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Age Ageing. 2018 Jul 1;47(4):595-603. doi: 10.1093/ageing/afx195.

Optimal healthcare delivery to care homes in the UK: a realist evaluation of what supports effective working to improve healthcare outcomes.

Author information

1
Division of Medical Sciences and Graduate Entry Medicine, University of Nottingham, Nottingham, UK.
2
School of Health Sciences, City, University of London, London, UK.
3
Derby Teaching Hospitals NHS Foundation Trust, Derby, UK.
4
Centre for Research in Primary and Community Care, University of Hertfordshire, Hertfordshire, UK.
5
Institute of Mental Health, University of Nottingham, Nottingham, UK.
6
Surrey Health Economics Centre, University of Surrey, Guildford, UK.
7
Division of Primary Care, University of Nottingham, Nottingham, UK.
8
Division of Health and Social Care Research, Kings College, London, UK.
9
Centre for Ageing Population Studies, University College, London, UK.
10
Division of Rehabilitation and Ageing, University of Nottingham, Nottingham, UK.
11
College of Health and Life Sciences, Brunel University London, London, UK.

Abstract

INTRODUCTION:

care home residents have high healthcare needs not fully met by prevailing healthcare models. This study explored how healthcare configuration influences resource use.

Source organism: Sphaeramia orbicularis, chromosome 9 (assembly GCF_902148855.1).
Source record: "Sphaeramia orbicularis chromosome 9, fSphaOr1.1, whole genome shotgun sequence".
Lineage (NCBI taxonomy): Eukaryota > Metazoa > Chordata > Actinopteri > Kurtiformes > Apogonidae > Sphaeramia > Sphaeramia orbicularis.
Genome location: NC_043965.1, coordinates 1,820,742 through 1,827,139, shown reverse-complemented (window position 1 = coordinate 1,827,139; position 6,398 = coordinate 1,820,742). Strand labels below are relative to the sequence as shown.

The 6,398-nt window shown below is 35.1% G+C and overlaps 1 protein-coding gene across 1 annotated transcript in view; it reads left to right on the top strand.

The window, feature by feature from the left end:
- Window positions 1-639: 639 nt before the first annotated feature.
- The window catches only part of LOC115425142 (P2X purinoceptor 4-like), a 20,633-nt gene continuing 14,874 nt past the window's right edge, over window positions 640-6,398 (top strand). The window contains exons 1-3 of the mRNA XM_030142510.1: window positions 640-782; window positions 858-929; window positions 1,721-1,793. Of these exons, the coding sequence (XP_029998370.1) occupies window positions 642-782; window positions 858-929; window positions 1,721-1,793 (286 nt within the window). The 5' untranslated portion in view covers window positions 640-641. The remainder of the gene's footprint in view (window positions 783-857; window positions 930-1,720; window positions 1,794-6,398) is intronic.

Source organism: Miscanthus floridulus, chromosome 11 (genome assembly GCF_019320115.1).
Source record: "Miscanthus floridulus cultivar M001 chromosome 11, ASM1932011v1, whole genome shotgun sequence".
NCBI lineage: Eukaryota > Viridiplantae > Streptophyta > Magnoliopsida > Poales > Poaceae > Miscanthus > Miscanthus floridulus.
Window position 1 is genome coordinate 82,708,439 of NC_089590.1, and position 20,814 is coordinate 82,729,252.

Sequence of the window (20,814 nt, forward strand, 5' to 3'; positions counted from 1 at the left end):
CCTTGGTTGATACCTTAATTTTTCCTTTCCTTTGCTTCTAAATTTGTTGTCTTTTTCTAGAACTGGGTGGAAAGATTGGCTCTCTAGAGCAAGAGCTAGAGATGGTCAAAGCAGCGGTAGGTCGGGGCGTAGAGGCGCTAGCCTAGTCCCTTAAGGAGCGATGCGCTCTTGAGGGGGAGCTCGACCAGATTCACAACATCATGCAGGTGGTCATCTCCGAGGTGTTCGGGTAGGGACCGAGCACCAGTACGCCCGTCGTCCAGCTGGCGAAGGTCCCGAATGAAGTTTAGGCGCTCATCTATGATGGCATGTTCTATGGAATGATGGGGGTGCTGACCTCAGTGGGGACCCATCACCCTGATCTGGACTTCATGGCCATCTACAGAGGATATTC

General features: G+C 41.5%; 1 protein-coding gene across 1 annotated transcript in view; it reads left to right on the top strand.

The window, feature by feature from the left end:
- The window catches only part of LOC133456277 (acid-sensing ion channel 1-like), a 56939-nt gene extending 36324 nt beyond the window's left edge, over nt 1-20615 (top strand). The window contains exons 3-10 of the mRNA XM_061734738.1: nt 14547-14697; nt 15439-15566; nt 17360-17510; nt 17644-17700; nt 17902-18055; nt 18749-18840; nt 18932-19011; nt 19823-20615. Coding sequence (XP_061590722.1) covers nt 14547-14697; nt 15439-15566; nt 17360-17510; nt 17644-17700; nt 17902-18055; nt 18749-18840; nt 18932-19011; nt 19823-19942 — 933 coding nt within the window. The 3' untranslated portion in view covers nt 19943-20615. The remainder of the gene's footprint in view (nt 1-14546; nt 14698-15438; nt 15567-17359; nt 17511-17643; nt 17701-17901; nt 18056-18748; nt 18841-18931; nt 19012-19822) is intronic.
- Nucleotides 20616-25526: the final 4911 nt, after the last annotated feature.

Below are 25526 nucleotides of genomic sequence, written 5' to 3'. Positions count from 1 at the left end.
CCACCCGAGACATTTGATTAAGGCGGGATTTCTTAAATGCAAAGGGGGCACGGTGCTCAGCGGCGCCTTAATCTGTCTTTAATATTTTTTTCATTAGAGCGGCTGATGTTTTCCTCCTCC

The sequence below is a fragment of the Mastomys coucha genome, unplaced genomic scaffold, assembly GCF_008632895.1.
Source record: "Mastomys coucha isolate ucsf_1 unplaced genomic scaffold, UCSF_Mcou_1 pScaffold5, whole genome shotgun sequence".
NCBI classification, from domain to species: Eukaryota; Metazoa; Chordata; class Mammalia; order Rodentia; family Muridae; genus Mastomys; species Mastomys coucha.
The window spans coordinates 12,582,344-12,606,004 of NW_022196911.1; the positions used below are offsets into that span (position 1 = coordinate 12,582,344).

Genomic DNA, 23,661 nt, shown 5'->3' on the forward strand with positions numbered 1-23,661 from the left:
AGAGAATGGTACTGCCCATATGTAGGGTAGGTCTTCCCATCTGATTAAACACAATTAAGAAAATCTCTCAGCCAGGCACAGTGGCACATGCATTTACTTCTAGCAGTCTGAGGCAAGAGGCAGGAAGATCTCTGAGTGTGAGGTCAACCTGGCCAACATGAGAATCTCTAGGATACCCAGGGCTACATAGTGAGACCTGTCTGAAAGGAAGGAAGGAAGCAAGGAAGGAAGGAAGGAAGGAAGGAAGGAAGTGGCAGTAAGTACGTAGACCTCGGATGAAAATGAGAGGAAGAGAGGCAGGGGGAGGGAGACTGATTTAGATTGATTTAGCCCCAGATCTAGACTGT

METHODS:

a realist evaluation using qualitative and quantitative data from case studies of three UK health and social care economies selected for differing patterns of healthcare delivery to care homes. Four homes per area (12 in total) were recruited. A total of 239 residents were followed for 12 months to record resource-use. Overall, 181 participants completed 116 interviews and 13 focus groups including residents, relatives, care home staff, community nurses, allied health professionals and General Practitioners.

RESULTS:

context-mechanism-outcome configurations were identified explaining what supported effective working between healthcare services and care home staff: (i) investment in care home-specific work that legitimises and values work with care homes; (ii) relational working which over time builds trust between practitioners; (iii) care which 'wraps around' care homes; and (iv) access to specialist care for older people with dementia. Resource use was similar between sites despite differing approaches to healthcare. There was greater utilisation of GP resource where this was specifically commissioned but no difference in costs between sites.

CONCLUSION:

activities generating opportunities and an interest in healthcare and care home staff working together are integral to optimal healthcare provision in care homes. Outcomes are likely to be better where: focus and activities legitimise ongoing contact between healthcare staff and care homes at an institutional level; link with a wider system of healthcare; and provide access to dementia-specific expertise.

KEYWORDS:

health services for the aged; homes for the aged; nursing homes; older people; primary care

PMID:
29315370
PMCID:
PMC6014229
DOI:
10.1093/ageing/afx195
[Indexed for MEDLINE]
Free PMC Article

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